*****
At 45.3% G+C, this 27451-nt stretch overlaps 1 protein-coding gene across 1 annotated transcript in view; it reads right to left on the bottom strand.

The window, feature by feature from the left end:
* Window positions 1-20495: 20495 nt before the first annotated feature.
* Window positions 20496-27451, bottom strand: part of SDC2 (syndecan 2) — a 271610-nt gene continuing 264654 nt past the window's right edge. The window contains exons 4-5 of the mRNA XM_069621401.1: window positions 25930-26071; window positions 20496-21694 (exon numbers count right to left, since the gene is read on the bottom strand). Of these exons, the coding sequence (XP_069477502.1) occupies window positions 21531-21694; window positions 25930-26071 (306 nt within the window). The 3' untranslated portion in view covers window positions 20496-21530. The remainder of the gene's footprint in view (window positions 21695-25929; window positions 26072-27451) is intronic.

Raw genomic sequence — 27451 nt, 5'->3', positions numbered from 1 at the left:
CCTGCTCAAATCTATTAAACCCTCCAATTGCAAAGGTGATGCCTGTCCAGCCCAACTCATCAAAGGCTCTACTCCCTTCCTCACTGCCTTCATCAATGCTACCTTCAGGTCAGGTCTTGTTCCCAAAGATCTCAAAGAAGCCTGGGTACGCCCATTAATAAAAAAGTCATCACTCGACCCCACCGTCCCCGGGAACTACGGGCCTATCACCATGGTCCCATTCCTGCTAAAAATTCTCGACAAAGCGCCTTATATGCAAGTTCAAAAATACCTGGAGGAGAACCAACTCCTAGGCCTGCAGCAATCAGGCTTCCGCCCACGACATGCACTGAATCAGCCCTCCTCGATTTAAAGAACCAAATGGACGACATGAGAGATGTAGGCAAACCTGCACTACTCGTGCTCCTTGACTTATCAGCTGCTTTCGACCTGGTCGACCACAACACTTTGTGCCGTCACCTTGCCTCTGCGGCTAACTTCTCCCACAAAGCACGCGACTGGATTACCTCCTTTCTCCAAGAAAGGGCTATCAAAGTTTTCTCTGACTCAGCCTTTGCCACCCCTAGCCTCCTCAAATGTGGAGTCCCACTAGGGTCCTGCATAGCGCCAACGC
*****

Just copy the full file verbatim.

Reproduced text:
At 45.3% G+C, this 27451-nt stretch overlaps 1 protein-coding gene across 1 annotated transcript in view; it reads right to left on the bottom strand.

The window, feature by feature from the left end:
* Window positions 1-20495: 20495 nt before the first annotated feature.
* Window positions 20496-27451, bottom strand: part of SDC2 (syndecan 2) — a 271610-nt gene continuing 264654 nt past the window's right edge. The window contains exons 4-5 of the mRNA XM_069621401.1: window positions 25930-26071; window positions 20496-21694 (exon numbers count right to left, since the gene is read on the bottom strand). Of these exons, the coding sequence (XP_069477502.1) occupies window positions 21531-21694; window positions 25930-26071 (306 nt within the window). The 3' untranslated portion in view covers window positions 20496-21530. The remainder of the gene's footprint in view (window positions 21695-25929; window positions 26072-27451) is intronic.

Raw genomic sequence — 27451 nt, 5'->3', positions numbered from 1 at the left:
CCTGCTCAAATCTATTAAACCCTCCAATTGCAAAGGTGATGCCTGTCCAGCCCAACTCATCAAAGGCTCTACTCCCTTCCTCACTGCCTTCATCAATGCTACCTTCAGGTCAGGTCTTGTTCCCAAAGATCTCAAAGAAGCCTGGGTACGCCCATTAATAAAAAAGTCATCACTCGACCCCACCGTCCCCGGGAACTACGGGCCTATCACCATGGTCCCATTCCTGCTAAAAATTCTCGACAAAGCGCCTTATATGCAAGTTCAAAAATACCTGGAGGAGAACCAACTCCTAGGCCTGCAGCAATCAGGCTTCCGCCCACGACATGCACTGAATCAGCCCTCCTCGATTTAAAGAACCAAATGGACGACATGAGAGATGTAGGCAAACCTGCACTACTCGTGCTCCTTGACTTATCAGCTGCTTTCGACCTGGTCGACCACAACACTTTGTGCCGTCACCTTGCCTCTGCGGCTAACTTCTCCCACAAAGCACGCGACTGGATTACCTCCTTTCTCCAAGAAAGGGCTATCAAAGTTTTCTCTGACTCAGCCTTTGCCACCCCTAGCCTCCTCAAATGTGGAGTCCCACTAGGGTCCTGCATAGCGCCAACGC